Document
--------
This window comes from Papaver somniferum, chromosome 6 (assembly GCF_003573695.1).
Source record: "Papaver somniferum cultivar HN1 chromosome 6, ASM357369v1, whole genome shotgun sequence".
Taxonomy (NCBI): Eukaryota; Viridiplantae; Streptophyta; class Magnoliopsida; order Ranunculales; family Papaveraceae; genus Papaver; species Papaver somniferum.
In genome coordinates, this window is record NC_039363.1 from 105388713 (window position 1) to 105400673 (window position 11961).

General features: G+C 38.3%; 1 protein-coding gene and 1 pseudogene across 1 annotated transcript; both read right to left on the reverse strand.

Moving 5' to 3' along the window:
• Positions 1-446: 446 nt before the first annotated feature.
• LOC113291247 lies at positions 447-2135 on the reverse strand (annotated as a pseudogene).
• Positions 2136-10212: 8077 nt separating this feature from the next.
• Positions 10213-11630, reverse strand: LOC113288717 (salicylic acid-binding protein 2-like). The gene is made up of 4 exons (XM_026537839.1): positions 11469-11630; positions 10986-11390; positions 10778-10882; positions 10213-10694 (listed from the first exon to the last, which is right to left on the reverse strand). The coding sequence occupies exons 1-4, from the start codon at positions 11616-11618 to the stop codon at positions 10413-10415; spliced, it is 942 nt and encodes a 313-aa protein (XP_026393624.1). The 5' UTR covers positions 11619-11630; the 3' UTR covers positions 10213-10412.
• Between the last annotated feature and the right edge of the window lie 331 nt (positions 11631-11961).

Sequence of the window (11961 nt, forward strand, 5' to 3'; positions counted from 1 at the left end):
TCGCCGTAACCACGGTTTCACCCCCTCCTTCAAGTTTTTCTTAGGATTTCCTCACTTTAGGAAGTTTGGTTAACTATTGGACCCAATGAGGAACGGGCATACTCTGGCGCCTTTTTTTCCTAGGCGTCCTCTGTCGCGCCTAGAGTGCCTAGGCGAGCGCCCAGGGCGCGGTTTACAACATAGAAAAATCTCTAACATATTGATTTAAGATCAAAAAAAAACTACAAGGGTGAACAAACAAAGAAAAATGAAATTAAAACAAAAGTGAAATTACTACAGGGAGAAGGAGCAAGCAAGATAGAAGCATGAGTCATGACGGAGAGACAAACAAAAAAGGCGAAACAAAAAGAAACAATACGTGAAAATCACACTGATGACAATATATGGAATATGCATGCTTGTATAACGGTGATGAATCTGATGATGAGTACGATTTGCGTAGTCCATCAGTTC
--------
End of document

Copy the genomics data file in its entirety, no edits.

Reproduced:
This window comes from Papaver somniferum, chromosome 6 (assembly GCF_003573695.1).
Source record: "Papaver somniferum cultivar HN1 chromosome 6, ASM357369v1, whole genome shotgun sequence".
Taxonomy (NCBI): Eukaryota; Viridiplantae; Streptophyta; class Magnoliopsida; order Ranunculales; family Papaveraceae; genus Papaver; species Papaver somniferum.
In genome coordinates, this window is record NC_039363.1 from 105388713 (window position 1) to 105400673 (window position 11961).

General features: G+C 38.3%; 1 protein-coding gene and 1 pseudogene across 1 annotated transcript; both read right to left on the reverse strand.

Moving 5' to 3' along the window:
• Positions 1-446: 446 nt before the first annotated feature.
• LOC113291247 lies at positions 447-2135 on the reverse strand (annotated as a pseudogene).
• Positions 2136-10212: 8077 nt separating this feature from the next.
• Positions 10213-11630, reverse strand: LOC113288717 (salicylic acid-binding protein 2-like). The gene is made up of 4 exons (XM_026537839.1): positions 11469-11630; positions 10986-11390; positions 10778-10882; positions 10213-10694 (listed from the first exon to the last, which is right to left on the reverse strand). The coding sequence occupies exons 1-4, from the start codon at positions 11616-11618 to the stop codon at positions 10413-10415; spliced, it is 942 nt and encodes a 313-aa protein (XP_026393624.1). The 5' UTR covers positions 11619-11630; the 3' UTR covers positions 10213-10412.
• Between the last annotated feature and the right edge of the window lie 331 nt (positions 11631-11961).

Sequence of the window (11961 nt, forward strand, 5' to 3'; positions counted from 1 at the left end):
TCGCCGTAACCACGGTTTCACCCCCTCCTTCAAGTTTTTCTTAGGATTTCCTCACTTTAGGAAGTTTGGTTAACTATTGGACCCAATGAGGAACGGGCATACTCTGGCGCCTTTTTTTCCTAGGCGTCCTCTGTCGCGCCTAGAGTGCCTAGGCGAGCGCCCAGGGCGCGGTTTACAACATAGAAAAATCTCTAACATATTGATTTAAGATCAAAAAAAAACTACAAGGGTGAACAAACAAAGAAAAATGAAATTAAAACAAAAGTGAAATTACTACAGGGAGAAGGAGCAAGCAAGATAGAAGCATGAGTCATGACGGAGAGACAAACAAAAAAGGCGAAACAAAAAGAAACAATACGTGAAAATCACACTGATGACAATATATGGAATATGCATGCTTGTATAACGGTGATGAATCTGATGATGAGTACGATTTGCGTAGTCCATCAGTTC